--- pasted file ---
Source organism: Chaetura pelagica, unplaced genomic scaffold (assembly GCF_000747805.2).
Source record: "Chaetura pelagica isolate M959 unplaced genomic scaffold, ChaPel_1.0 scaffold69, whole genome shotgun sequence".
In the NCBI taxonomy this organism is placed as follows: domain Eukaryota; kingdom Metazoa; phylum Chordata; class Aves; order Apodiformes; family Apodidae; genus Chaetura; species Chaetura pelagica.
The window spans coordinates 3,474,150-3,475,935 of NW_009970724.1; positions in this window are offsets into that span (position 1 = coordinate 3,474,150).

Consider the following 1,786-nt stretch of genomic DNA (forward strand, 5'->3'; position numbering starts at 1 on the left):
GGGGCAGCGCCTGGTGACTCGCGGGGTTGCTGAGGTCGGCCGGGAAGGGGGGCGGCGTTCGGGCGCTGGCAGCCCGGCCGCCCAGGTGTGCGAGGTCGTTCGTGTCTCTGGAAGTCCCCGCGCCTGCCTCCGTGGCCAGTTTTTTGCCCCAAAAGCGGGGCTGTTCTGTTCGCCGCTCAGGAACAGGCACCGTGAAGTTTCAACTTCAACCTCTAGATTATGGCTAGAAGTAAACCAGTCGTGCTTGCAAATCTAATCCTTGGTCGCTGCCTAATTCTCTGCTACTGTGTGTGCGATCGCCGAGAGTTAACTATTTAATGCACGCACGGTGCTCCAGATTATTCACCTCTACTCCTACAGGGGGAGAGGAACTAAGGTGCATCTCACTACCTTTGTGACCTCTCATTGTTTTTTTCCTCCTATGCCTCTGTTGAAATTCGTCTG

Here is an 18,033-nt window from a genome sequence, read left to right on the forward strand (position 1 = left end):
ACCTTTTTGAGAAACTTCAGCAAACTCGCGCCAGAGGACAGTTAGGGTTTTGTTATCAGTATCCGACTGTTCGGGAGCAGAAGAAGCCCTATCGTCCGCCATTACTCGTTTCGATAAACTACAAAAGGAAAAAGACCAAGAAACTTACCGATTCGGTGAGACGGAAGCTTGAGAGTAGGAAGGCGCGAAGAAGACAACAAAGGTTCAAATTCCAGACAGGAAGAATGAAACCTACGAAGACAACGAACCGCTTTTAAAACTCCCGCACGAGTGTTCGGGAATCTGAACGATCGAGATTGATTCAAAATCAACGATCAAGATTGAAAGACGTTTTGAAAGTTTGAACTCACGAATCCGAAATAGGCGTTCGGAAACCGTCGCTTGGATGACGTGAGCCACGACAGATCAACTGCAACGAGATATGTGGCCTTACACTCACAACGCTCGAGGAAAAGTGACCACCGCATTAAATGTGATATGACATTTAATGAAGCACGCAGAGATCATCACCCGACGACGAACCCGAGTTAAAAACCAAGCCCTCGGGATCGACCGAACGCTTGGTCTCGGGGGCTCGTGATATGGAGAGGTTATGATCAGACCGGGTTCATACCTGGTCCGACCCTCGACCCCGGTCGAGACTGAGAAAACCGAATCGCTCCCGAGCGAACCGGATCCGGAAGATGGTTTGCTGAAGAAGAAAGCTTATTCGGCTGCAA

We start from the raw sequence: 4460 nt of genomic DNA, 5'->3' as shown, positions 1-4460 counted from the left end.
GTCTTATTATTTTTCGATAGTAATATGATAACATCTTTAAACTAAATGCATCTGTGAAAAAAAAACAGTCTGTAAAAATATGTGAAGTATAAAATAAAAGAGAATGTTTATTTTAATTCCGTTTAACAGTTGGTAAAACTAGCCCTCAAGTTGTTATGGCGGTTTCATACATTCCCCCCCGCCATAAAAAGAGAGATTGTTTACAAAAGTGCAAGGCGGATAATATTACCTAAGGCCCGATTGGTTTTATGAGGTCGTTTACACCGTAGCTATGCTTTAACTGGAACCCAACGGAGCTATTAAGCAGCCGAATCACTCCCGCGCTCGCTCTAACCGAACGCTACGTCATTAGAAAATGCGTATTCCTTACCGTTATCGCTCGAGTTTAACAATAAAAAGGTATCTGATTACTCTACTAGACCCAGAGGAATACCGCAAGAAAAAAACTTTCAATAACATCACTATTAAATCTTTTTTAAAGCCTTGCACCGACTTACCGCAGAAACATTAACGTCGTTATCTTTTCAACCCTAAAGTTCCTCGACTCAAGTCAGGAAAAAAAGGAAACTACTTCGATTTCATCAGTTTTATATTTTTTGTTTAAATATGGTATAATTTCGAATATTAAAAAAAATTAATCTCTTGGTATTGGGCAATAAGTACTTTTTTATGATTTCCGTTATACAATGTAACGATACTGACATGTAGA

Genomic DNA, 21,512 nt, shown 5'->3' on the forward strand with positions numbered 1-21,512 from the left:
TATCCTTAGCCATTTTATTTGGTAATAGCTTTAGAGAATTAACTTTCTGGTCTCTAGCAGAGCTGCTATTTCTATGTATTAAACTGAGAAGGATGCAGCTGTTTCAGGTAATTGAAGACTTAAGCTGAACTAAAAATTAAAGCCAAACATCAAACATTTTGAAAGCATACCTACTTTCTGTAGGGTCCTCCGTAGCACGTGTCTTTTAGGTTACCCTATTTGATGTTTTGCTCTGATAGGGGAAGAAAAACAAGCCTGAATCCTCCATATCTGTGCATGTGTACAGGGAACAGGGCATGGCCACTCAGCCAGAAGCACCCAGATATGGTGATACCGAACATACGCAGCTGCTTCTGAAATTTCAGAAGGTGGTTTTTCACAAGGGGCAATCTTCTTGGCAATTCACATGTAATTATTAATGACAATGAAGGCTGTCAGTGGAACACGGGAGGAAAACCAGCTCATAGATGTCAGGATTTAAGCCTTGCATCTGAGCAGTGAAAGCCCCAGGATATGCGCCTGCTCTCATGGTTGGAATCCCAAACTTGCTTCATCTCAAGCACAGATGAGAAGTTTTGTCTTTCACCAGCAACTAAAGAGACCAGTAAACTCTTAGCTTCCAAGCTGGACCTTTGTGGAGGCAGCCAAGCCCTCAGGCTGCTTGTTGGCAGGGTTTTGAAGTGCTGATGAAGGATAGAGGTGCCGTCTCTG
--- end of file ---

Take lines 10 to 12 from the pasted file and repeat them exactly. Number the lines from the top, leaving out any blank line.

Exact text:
GTCTTATTATTTTTCGATAGTAATATGATAACATCTTTAAACTAAATGCATCTGTGAAAAAAAAACAGTCTGTAAAAATATGTGAAGTATAAAATAAAAGAGAATGTTTATTTTAATTCCGTTTAACAGTTGGTAAAACTAGCCCTCAAGTTGTTATGGCGGTTTCATACATTCCCCCCCGCCATAAAAAGAGAGATTGTTTACAAAAGTGCAAGGCGGATAATATTACCTAAGGCCCGATTGGTTTTATGAGGTCGTTTACACCGTAGCTATGCTTTAACTGGAACCCAACGGAGCTATTAAGCAGCCGAATCACTCCCGCGCTCGCTCTAACCGAACGCTACGTCATTAGAAAATGCGTATTCCTTACCGTTATCGCTCGAGTTTAACAATAAAAAGGTATCTGATTACTCTACTAGACCCAGAGGAATACCGCAAGAAAAAAACTTTCAATAACATCACTATTAAATCTTTTTTAAAGCCTTGCACCGACTTACCGCAGAAACATTAACGTCGTTATCTTTTCAACCCTAAAGTTCCTCGACTCAAGTCAGGAAAAAAAGGAAACTACTTCGATTTCATCAGTTTTATATTTTTTGTTTAAATATGGTATAATTTCGAATATTAAAAAAAATTAATCTCTTGGTATTGGGCAATAAGTACTTTTTTATGATTTCCGTTATACAATGTAACGATACTGACATGTAGA

Genomic DNA, 21,512 nt, shown 5'->3' on the forward strand with positions numbered 1-21,512 from the left:
TATCCTTAGCCATTTTATTTGGTAATAGCTTTAGAGAATTAACTTTCTGGTCTCTAGCAGAGCTGCTATTTCTATGTATTAAACTGAGAAGGATGCAGCTGTTTCAGGTAATTGAAGACTTAAGCTGAACTAAAAATTAAAGCCAAACATCAAACATTTTGAAAGCATACCTACTTTCTGTAGGGTCCTCCGTAGCACGTGTCTTTTAGGTTACCCTATTTGATGTTTTGCTCTGATAGGGGAAGAAAAACAAGCCTGAATCCTCCATATCTGTGCATGTGTACAGGGAACAGGGCATGGCCACTCAGCCAGAAGCACCCAGATATGGTGATACCGAACATACGCAGCTGCTTCTGAAATTTCAGAAGGTGGTTTTTCACAAGGGGCAATCTTCTTGGCAATTCACATGTAATTATTAATGACAATGAAGGCTGTCAGTGGAACACGGGAGGAAAACCAGCTCATAGATGTCAGGATTTAAGCCTTGCATCTGAGCAGTGAAAGCCCCAGGATATGCGCCTGCTCTCATGGTTGGAATCCCAAACTTGCTTCATCTCAAGCACAGATGAGAAGTTTTGTCTTTCACCAGCAACTAAAGAGACCAGTAAACTCTTAGCTTCCAAGCTGGACCTTTGTGGAGGCAGCCAAGCCCTCAGGCTGCTTGTTGGCAGGGTTTTGAAGTGCTGATGAAGGATAGAGGTGCCGTCTCTG